Clojure Tip 💡
do not count sequences from strangers
If you are writing a function that operates on sequences, be really careful what you do with it. Clojure’s sequences are lazy, and that can be really powerful. So powerful, in fact, that the sequence could be infinite ⚡️. A stranger could hand you a sequence. It could have three elements. Or it could be an infinite sequence. There’s no way to know.
And how long does it take to count up an infinite sequence? Don’t hold your breath. You will die. In fact, even if you keep breathing normally, you will die before you reach the end. I don’t want you to die. So don’t call
count on sequences from strangers.
I made a lesson about this called Gotcha: length checks. Not a great name, but a good lesson to learn about checking the length of a sequence of unknown origin. Don’t do it!
Well, there is a way to do it safely. Let’s say you’re tempted to do this:
(< 4 (count s))
s is your sequence. Stop! Let’s think about this. You want to know if the length is greater than 4. So do this instead:
(< 4 (count (take 5 s)))
Take the first 5 elements, and count those. It’s at most 5 elements long, but could be less. Or you could do this:
(seq (drop 4 s))
s longer than 4? Drop the first 4 elements, and see if there’s at least one more (with
Whatever you do, don’t count a sequence directly, unless you know it won’t be infinite. If you do count it, you’re in for one long coffee break.
a few notes after last-week’s issue
If you tried to reset your password on PurelyFunctional.tv in the last couple of weeks, it was broken. But it’s fixed now. Just request another link and it will work.
Currently Recording 🎥
My new course called Repl-Driven Development in Clojure has 2 new lessons this week.
As you know, Repl-Driven Development is all about getting into flow. And to get flow, you need fast feedback. To get fast feedback, you need to write code, compile it, and test it really quickly.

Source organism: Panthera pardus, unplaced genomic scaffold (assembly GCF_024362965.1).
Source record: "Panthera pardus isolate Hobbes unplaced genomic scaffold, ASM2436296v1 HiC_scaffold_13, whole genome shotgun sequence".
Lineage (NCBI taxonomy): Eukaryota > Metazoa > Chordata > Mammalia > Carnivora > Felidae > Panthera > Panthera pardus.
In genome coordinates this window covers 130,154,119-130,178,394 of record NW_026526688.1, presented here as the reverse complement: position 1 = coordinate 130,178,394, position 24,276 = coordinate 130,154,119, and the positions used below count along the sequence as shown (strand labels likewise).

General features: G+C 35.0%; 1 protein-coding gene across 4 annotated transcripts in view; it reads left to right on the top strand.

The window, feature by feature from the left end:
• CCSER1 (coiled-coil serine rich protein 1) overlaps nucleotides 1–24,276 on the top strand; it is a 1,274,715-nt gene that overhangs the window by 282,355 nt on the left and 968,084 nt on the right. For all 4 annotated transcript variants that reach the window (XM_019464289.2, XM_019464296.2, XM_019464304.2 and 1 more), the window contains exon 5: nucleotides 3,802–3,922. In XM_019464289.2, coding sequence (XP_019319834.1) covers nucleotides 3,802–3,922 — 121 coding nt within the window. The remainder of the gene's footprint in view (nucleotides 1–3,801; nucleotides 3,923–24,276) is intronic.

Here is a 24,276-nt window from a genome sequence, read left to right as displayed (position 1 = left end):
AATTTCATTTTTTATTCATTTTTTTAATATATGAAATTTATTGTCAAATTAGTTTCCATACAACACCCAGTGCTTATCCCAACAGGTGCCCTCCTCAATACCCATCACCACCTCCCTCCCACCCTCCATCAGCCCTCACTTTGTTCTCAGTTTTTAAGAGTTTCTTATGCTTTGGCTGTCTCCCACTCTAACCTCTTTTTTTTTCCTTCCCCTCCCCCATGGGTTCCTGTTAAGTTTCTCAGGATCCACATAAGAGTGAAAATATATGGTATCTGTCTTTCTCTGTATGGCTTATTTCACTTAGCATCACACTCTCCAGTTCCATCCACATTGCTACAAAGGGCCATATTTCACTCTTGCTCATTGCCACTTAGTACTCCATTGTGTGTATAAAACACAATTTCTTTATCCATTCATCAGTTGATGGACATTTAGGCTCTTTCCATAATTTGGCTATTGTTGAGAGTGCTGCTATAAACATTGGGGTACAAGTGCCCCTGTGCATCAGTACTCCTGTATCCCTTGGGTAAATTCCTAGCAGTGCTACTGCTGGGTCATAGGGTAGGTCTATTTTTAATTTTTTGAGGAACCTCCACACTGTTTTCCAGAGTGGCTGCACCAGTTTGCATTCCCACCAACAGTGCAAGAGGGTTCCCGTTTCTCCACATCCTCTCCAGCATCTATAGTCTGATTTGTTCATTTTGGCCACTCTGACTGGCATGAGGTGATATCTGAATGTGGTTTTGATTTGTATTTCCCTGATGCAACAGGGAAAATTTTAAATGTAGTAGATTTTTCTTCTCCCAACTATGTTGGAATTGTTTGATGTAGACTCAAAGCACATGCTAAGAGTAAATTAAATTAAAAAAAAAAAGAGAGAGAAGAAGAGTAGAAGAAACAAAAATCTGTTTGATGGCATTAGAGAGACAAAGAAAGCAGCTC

The first lesson is about tools that you can use to write code faster. You’re probably familiar with most of the tools. They include structural editing, rainbow parens, and linting.
The second lesson is all about testing quickly. How can you quickly go from compiled code to confidence that your code works (or confidence that it doesn’t :)? That’s what this lesson is all about.
The course is available as of right now as part of an early access program (read serious discount). If you buy now, you’ll receive updates to the course as new lessons come out. There is already 4 hours of video, and many more coming. If I had to guess, I’d say 6-8 hours total when I’m done. But I can’t be sure. That’s what the discount is for. As the course is fleshed out, the price will go up.
Of course, members of PurelyFunctional.tv will get the course as part of their membership for no extra cost. Just another benefit of being a member.
Check out the course. The first lesson is free.
Brain skill 😎
Learn in short bursts. The brain seems to learn more at the start and end of learning sessions. Don’t study or practice all day without breaks. Get up, take a walk, or take a nap. The recommendation is to study for 30-50 minutes, then take a break.
Clojure Puzzle 🤔
Last week’s puzzle
The puzzle in Issue 320 was to write a function to remove the nth element of a list. I asked for it to be robust and for people to document their choices in comments.
You can see the submissions here.
I saw a couple of approaches. One was to defer to whatever Clojure’s functions do. That is, write the obvious solution for the normal case, and let Clojure’s behavior dictate what happens for the non-normal case. For instance, what happens when the index is higher than the length of the sequence? Typically, Clojure ignores it.
Another approach was checking the arguments with guards and throwing exceptions. This gives you the flexibility to add checks, even if the Clojure functions underneath do not check. The challenge is to get that working with infinite sequences, as in this week’s Clojure tip. You can’t ask for the length of a sequence, lest it be infinite, in which case you’ll learn the length at the end of the universe. Not recommended.
Where do these submissions fail? Do they work in the normal case? Can they handle infinite sequences? What if the index is out of bounds?
Thanks for participating!
This week’s puzzle
binary divisible by 5
Write a function that takes a string of binary numbers, separated by commas. It will look like this:
Take that string, parse out the numbers, and return a string, in the same format, that only includes numbers divisible by 3.
The return value for the above string would be:
As usual, please send me your implementations. I’ll share them all in next week’s issue. If you send me one, but you don’t want me to share it publicly, please let me know.
Rock on! Eric Normand
April Fools! I’m not going anywhere. The PS last week was a bad joke.